"“We have lent a huge amount of money to the U.S. Of course we are concerned about the safety of our assets. To be honest, I am definitely a little worried.” "

Chinese premier Wen Jiabao 12th March 2009

""We have a financial system that is run by private shareholders, managed by private institutions, and we'd like to do our best to preserve that system."

Timothy Geithner US Secretary of the Treasury, previously President of the Federal Reserve Bank of New York.1/3/2009

Friday, February 15, 2008

Tajikistan - Tragedy unfolding as country freezes, electricity supplies almost zero.

The situation is terrible in Tajikistan. A country freezing to death - and nearly half of Tajikistan's population is under 14 years of age. GDP nominal (2007 est.): $3.5 billion.GDP nominal per capita (2007 est.): U.S. $437.

Now Kyrgyz Minister of Energy and Industry Saparbek Balkibekov says that Kyrgyzstan has stopped supplying electricity to Tajikistan - despite the agreement at the meeting on January 24th in Moscow with Tajikistan Prime Minister Akil Akilov (Oqil Ghaybulloyevich Oqilov ) asked Kyrgyz Prime Minister Igor Chudinov to increase capacity of electricity supply to Tajikistan.

Sharifkhon Samiev, head of Barqi Tojik, the state-controlled power monopoly, said on 7 February that the country’s energy sector was facing an emergency situation. As a result, Barqi Tojik had introduced electricity-rationing across the country. “Tajikistan is on the verge of a real humanitarian disaster. The government cannot cope with the crisis without international aid,” Tursun Kabirov, a local analyst, said. (More from UNDP here)

Tajikistan is experiencing the coldest winter ever (temperatures of a record low of -20C), and the hydro systems at Norek have dried / frozen up (which supplies 60 per cent of the country's power) and will do so shortly at Toktogul water reservoir.

Residents in the capital Dushanbe have been rationed to 10 hours of electricity a day. Outlying regions in the mountainous country are reaching 90 minutes of electricity a day at most.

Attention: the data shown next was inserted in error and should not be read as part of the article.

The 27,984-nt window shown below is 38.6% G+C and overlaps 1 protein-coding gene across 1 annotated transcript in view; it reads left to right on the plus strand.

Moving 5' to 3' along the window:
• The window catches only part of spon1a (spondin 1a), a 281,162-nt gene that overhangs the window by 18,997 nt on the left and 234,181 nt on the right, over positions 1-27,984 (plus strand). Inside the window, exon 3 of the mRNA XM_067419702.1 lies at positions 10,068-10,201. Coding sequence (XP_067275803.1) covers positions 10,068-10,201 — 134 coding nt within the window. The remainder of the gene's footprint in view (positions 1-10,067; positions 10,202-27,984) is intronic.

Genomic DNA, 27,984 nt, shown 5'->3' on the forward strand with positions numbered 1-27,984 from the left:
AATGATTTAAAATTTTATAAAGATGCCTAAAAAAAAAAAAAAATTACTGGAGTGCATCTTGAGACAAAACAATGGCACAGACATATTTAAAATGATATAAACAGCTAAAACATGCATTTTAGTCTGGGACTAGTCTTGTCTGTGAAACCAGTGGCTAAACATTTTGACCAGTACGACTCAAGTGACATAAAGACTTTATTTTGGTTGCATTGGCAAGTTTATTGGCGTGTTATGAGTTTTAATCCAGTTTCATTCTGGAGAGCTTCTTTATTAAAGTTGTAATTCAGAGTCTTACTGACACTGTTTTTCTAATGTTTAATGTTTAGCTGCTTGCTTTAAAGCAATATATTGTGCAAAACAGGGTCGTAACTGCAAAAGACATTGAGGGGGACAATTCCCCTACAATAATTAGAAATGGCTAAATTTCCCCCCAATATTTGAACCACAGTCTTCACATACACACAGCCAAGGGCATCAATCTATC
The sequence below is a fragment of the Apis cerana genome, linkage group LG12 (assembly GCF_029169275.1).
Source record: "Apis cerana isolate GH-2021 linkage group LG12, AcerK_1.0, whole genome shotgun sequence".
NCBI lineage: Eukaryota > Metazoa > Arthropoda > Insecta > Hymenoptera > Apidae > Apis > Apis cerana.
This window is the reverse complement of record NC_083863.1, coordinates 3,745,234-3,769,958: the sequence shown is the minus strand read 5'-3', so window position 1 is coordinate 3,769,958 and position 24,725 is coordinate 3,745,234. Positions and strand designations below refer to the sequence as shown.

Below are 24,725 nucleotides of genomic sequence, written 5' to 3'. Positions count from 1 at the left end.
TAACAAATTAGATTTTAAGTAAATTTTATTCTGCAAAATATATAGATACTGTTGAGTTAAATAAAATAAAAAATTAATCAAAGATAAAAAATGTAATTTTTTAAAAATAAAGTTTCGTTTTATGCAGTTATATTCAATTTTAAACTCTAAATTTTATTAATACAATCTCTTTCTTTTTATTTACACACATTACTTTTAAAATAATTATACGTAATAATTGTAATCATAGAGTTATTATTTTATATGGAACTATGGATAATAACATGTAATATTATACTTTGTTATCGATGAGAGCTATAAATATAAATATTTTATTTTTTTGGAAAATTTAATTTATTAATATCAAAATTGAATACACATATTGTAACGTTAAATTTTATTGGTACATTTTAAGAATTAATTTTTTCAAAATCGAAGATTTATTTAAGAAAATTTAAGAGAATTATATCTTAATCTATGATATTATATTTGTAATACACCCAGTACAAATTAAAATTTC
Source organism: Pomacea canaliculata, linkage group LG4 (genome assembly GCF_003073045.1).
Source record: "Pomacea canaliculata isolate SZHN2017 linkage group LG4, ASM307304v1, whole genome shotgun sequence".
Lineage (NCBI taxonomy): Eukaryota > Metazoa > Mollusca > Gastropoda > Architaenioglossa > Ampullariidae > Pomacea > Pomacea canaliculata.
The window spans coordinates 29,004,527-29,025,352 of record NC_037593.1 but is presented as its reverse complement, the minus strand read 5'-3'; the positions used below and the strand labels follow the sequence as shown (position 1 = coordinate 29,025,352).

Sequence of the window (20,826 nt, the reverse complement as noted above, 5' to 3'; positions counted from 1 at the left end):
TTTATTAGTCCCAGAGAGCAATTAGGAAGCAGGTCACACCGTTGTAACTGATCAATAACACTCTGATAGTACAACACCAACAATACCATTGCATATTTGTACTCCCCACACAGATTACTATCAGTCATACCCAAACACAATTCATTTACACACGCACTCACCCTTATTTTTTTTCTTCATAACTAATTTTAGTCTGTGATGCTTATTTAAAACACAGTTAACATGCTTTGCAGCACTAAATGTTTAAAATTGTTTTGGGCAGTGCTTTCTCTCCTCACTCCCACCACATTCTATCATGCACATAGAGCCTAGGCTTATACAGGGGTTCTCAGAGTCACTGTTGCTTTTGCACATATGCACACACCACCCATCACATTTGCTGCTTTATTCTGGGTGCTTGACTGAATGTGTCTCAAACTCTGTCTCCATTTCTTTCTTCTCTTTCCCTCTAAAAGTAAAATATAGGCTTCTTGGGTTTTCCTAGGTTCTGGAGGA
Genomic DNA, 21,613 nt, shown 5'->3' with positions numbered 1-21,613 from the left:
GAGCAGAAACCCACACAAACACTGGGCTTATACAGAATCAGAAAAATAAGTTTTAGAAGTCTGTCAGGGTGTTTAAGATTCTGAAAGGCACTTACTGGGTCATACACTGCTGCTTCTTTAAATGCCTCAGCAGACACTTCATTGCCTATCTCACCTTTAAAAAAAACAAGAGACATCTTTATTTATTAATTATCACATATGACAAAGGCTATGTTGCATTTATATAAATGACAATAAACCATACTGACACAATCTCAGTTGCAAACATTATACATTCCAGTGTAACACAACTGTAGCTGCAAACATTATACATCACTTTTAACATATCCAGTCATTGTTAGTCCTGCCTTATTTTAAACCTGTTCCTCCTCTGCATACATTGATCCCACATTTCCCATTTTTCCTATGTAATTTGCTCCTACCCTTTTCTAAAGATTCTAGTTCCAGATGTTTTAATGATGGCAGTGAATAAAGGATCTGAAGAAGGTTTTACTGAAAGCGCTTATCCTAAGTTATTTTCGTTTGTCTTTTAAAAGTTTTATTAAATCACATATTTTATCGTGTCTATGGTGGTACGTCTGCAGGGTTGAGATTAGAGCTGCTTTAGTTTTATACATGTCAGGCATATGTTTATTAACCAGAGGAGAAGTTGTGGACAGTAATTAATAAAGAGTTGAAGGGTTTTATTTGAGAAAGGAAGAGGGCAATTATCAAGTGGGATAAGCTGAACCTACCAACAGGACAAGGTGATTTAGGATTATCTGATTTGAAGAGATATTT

Igor Chudinov, Kyrgyzstan's prime minister, told a cabinet meeting that his country was stopping its daily supply of 11 million kilowatt hours because Tajikistan was refusing to "pay back" 55 million kwh per day once spring comes.

On Wednesday February 13, Tajik Energy and Industries Minister Sherali Gul met with Turkmen President Gurbanguly in Ashgabat, Turkmenistan, according to Russia’s news agency RIA Novosti.

RIA Novosti reported that the Tajik minister asked that Turkmenistan increase by an unspecified amount the volume of electricity it currently supplies to Tajikistan in connection with ongoing energy crisis and electricity shortages in Tajikistan. (AFP)

According to the Russian news agency, the Turkmen president reportedly agreed to provide maximal assistance within the bounds of the possible... although Tajikistan owes Turkmenistan £23 MN which is currently the cause of concern.

On February 4 Uzbekistan cut power to Tajikistan, but supplies were restored on Tuesday12th,"The export volume will gradually increase to reach four million kwh a day," said an executive from Uzbekenergo, an Uzbek power company.Uzbekistan, which Tajikistan is depending on for energy imports, has also been suffering from the freezing weather.

The UK Foreign and Commonwealth Office changed its travel advice for Tajikistan on 12th February . They now advise against all travel to the country due to the energy crisis.